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Social Studies Get the Short End of the Stick, Again

Because the federal government does not mandate history and social studies assessments and does not monitor the scores, New York is free to lower the standards in these areas.
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Chancellor Meryl Tisch and the New York State Board of Regents seemed determined to purge social studies and the study of history from the New York State elementary and middle school curriculum. First they dropped 5th and 8th grade social studies assessments for academic year 2010-2011 to help close a budget deficit.

Now, according to recommendations made by Deputy Commissioner Jon King, they want to integrate social studies and art into the England/Language Arts curriculum, which given testing pressure, means schools and students can kiss art and history goodbye.

Tisch and the Regents justify the attack of history and the social studies as part of their response to Race to the Top (the top of what is not clear). Because the federal government does not mandate history and social studies assessments and does not monitor the scores, New York is free to lower the standards in these areas to the level of Mississippi and Alabama -- unless the public loudly protests.

The purge of history would also be extended to the high schools, where under the latest proposal, students would no longer be required to take standardized Regents assessments in global history and United States history. Instead, they could chose from a menu of exams that would allow them to avoid history altogether. In addition, they are proposing that districts and students be charged for tests, which will mean students opt to take fewer exams and fewer subjects.

The New York State Council for the Social Studies and the Long Island Council for the Social Studies have organized email and letter writing campaigns opposing the elimination of history and social studies (economics, geography, anthropology, and sociology) from the required curriculum. According to Brian Dowd, co-chair of the LICSS, "We recognize the need to prepare students for college and careers in the 21st century. Indeed we support the history reading and writing standards that have been articulated in the Common Core. However, we worry that the instructional foundations that prepare students to think critically and develop background knowledge about our shared history, geography, civics, and economics are being eroded." In addition, literacy is best learned through meaningful content that includes history, geography, civics, and economics.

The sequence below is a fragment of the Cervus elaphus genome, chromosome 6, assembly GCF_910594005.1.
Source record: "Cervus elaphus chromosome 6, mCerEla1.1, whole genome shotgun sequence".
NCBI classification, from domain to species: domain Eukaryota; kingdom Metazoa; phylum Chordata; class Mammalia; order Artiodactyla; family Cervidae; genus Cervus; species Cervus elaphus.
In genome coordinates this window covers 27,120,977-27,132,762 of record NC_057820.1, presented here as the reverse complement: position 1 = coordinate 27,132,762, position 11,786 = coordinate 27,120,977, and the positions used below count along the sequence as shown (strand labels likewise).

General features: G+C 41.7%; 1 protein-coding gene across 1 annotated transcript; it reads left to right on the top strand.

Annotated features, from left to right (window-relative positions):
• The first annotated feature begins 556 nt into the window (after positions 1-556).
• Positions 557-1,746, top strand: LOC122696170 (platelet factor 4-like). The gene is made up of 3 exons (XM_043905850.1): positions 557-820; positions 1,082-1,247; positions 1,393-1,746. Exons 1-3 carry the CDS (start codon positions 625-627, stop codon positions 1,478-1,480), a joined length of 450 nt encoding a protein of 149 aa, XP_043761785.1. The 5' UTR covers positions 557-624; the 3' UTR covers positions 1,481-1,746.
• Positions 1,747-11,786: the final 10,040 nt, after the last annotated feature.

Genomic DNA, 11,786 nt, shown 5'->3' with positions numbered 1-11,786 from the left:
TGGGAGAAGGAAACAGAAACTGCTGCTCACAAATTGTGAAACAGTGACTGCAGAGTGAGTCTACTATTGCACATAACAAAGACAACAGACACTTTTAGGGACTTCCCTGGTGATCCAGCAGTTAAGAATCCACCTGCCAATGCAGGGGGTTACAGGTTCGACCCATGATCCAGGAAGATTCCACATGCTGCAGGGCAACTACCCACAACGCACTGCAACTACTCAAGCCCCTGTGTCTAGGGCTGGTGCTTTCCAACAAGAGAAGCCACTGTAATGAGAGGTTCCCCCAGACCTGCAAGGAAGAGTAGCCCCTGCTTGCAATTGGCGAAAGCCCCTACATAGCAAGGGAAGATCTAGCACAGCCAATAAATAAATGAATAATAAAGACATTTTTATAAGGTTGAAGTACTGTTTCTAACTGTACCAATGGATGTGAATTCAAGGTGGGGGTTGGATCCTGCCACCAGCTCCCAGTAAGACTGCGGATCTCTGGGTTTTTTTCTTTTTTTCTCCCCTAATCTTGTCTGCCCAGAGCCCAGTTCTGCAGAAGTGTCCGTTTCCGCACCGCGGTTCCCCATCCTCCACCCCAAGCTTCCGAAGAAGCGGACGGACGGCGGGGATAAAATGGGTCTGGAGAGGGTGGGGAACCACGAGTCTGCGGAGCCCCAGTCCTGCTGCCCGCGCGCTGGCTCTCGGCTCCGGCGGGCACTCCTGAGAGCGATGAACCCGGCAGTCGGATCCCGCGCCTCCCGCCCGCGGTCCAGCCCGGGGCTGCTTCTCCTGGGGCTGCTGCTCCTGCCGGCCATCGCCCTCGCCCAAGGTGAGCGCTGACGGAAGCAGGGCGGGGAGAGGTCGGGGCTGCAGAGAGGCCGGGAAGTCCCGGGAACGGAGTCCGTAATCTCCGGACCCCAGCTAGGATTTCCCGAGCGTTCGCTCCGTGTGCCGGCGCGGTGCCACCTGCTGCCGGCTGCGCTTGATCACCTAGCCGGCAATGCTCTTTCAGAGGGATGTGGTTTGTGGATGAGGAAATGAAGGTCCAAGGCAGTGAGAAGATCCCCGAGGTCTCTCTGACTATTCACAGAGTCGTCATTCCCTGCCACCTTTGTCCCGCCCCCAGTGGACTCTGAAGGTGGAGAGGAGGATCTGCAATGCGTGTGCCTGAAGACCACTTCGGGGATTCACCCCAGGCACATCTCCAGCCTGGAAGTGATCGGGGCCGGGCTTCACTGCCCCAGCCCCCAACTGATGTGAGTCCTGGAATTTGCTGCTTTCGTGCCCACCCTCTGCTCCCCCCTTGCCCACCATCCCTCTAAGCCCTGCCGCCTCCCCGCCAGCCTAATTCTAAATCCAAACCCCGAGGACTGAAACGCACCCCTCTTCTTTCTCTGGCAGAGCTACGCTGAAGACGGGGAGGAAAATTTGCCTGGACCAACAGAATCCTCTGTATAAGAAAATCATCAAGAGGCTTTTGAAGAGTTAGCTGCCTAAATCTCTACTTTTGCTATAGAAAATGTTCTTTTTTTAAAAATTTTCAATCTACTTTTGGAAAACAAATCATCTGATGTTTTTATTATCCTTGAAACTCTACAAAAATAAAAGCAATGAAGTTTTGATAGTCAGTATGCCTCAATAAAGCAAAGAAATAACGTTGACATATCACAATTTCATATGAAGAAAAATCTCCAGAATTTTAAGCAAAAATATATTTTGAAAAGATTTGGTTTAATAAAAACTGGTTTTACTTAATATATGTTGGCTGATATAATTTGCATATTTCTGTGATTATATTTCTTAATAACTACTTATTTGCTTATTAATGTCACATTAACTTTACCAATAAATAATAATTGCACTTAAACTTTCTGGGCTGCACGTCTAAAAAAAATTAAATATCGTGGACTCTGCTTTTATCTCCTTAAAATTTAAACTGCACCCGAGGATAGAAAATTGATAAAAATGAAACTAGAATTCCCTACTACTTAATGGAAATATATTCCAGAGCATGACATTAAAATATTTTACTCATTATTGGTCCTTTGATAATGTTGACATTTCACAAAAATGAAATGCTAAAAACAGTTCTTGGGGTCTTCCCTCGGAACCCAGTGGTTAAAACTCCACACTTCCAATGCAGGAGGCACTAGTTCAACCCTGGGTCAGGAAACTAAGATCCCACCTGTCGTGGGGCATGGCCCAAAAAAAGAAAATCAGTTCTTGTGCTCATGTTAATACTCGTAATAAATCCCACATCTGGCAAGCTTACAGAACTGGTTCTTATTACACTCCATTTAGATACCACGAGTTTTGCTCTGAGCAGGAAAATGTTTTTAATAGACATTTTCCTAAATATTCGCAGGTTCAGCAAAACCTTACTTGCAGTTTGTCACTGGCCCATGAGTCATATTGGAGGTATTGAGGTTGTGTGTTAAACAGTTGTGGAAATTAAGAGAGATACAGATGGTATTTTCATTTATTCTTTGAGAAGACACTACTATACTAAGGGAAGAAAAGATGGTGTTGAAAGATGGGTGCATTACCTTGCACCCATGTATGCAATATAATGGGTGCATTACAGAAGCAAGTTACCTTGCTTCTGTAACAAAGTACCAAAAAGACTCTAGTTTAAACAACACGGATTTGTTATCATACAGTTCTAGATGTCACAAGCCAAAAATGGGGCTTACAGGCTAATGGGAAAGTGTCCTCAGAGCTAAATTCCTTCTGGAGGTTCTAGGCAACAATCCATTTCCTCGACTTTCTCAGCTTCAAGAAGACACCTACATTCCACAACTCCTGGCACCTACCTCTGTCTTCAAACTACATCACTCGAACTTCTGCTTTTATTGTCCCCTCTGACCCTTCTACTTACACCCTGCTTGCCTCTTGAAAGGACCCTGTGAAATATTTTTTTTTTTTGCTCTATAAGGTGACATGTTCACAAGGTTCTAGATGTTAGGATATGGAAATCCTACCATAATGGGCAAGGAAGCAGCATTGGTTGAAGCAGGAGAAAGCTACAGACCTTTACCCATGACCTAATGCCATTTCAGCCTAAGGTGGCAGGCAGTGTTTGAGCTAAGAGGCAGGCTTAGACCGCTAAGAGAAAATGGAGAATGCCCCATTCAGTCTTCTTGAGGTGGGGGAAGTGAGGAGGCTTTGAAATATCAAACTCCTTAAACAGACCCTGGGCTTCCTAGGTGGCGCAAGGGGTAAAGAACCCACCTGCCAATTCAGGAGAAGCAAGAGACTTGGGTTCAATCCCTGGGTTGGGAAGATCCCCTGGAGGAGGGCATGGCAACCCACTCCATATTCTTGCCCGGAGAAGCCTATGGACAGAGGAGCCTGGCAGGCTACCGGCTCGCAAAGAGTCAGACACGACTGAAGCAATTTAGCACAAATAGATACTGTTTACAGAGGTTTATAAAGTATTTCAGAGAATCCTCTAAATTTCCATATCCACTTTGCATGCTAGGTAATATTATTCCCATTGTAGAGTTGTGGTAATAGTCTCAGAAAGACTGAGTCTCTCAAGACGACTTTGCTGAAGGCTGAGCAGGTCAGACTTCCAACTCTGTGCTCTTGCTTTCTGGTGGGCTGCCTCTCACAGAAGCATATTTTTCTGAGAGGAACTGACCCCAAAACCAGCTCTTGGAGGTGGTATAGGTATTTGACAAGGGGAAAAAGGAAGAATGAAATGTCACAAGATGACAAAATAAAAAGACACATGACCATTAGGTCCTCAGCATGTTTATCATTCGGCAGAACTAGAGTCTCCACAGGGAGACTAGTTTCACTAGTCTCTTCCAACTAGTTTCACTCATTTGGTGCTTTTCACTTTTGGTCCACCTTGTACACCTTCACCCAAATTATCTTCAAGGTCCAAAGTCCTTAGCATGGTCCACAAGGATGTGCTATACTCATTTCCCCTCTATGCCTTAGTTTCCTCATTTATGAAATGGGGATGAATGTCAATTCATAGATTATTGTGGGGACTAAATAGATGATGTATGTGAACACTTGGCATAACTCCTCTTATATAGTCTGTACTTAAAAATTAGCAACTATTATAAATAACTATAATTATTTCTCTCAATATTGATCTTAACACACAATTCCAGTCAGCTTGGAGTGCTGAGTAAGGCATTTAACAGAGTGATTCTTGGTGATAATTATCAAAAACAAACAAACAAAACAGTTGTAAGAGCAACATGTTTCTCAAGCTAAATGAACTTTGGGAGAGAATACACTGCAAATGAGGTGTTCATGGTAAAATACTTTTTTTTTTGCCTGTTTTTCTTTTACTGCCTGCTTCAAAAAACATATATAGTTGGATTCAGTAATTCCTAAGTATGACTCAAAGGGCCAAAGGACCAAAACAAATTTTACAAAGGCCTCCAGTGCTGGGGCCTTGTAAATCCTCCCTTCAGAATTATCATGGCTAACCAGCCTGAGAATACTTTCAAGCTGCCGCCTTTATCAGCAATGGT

Steve Goldberg, president of the National Council for the Social Studies and a New York State social studies teacher and supervisor, attended a meeting with Tisch and other members of the Board of Regents. He concluded, "After two hours of rhetoric by the regents and passionate, frustrated responses by the attendees, I reached the conclusion that New York, once a model for state wide social studies programs and assessments, had indeed plummeted and has joined the growing number of states where elementary social studies has been marginalized." He called for renewed pressure on the federal government to revise the Elementary and Secondary Act to mandate and assess instruction in history and the social studies.

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